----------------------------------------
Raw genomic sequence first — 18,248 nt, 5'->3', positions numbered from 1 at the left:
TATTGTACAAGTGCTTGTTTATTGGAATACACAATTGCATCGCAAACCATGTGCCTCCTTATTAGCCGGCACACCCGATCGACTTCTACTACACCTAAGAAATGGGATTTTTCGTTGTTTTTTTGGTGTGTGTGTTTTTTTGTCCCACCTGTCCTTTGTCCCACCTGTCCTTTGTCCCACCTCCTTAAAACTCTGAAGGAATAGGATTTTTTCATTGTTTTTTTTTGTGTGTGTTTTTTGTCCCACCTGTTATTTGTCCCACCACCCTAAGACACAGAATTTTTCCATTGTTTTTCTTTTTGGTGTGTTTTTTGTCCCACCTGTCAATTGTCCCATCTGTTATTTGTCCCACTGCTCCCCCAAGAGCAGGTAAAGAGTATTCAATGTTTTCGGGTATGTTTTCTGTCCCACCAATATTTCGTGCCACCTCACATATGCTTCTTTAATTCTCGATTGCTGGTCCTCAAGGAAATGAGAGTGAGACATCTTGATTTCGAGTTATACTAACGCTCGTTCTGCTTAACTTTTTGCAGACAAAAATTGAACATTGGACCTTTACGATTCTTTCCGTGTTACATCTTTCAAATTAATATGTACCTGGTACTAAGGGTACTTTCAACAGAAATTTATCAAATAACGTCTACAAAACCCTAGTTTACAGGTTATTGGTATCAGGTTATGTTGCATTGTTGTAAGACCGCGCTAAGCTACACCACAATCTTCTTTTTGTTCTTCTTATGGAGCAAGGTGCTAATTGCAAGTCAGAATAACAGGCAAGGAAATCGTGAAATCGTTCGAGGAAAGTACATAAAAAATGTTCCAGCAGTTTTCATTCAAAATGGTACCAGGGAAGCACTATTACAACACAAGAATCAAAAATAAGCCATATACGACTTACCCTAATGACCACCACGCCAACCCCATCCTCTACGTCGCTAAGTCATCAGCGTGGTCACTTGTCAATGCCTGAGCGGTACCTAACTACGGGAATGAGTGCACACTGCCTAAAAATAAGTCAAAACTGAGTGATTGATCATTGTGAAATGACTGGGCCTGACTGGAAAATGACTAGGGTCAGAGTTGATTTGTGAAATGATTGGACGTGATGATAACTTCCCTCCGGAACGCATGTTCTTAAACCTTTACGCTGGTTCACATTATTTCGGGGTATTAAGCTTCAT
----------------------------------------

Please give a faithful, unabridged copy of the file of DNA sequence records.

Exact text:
Raw genomic sequence first — 18,248 nt, 5'->3', positions numbered from 1 at the left:
TATTGTACAAGTGCTTGTTTATTGGAATACACAATTGCATCGCAAACCATGTGCCTCCTTATTAGCCGGCACACCCGATCGACTTCTACTACACCTAAGAAATGGGATTTTTCGTTGTTTTTTTGGTGTGTGTGTTTTTTTGTCCCACCTGTCCTTTGTCCCACCTGTCCTTTGTCCCACCTCCTTAAAACTCTGAAGGAATAGGATTTTTTCATTGTTTTTTTTTGTGTGTGTTTTTTGTCCCACCTGTTATTTGTCCCACCACCCTAAGACACAGAATTTTTCCATTGTTTTTCTTTTTGGTGTGTTTTTTGTCCCACCTGTCAATTGTCCCATCTGTTATTTGTCCCACTGCTCCCCCAAGAGCAGGTAAAGAGTATTCAATGTTTTCGGGTATGTTTTCTGTCCCACCAATATTTCGTGCCACCTCACATATGCTTCTTTAATTCTCGATTGCTGGTCCTCAAGGAAATGAGAGTGAGACATCTTGATTTCGAGTTATACTAACGCTCGTTCTGCTTAACTTTTTGCAGACAAAAATTGAACATTGGACCTTTACGATTCTTTCCGTGTTACATCTTTCAAATTAATATGTACCTGGTACTAAGGGTACTTTCAACAGAAATTTATCAAATAACGTCTACAAAACCCTAGTTTACAGGTTATTGGTATCAGGTTATGTTGCATTGTTGTAAGACCGCGCTAAGCTACACCACAATCTTCTTTTTGTTCTTCTTATGGAGCAAGGTGCTAATTGCAAGTCAGAATAACAGGCAAGGAAATCGTGAAATCGTTCGAGGAAAGTACATAAAAAATGTTCCAGCAGTTTTCATTCAAAATGGTACCAGGGAAGCACTATTACAACACAAGAATCAAAAATAAGCCATATACGACTTACCCTAATGACCACCACGCCAACCCCATCCTCTACGTCGCTAAGTCATCAGCGTGGTCACTTGTCAATGCCTGAGCGGTACCTAACTACGGGAATGAGTGCACACTGCCTAAAAATAAGTCAAAACTGAGTGATTGATCATTGTGAAATGACTGGGCCTGACTGGAAAATGACTAGGGTCAGAGTTGATTTGTGAAATGATTGGACGTGATGATAACTTCCCTCCGGAACGCATGTTCTTAAACCTTTACGCTGGTTCACATTATTTCGGGGTATTAAGCTTCAT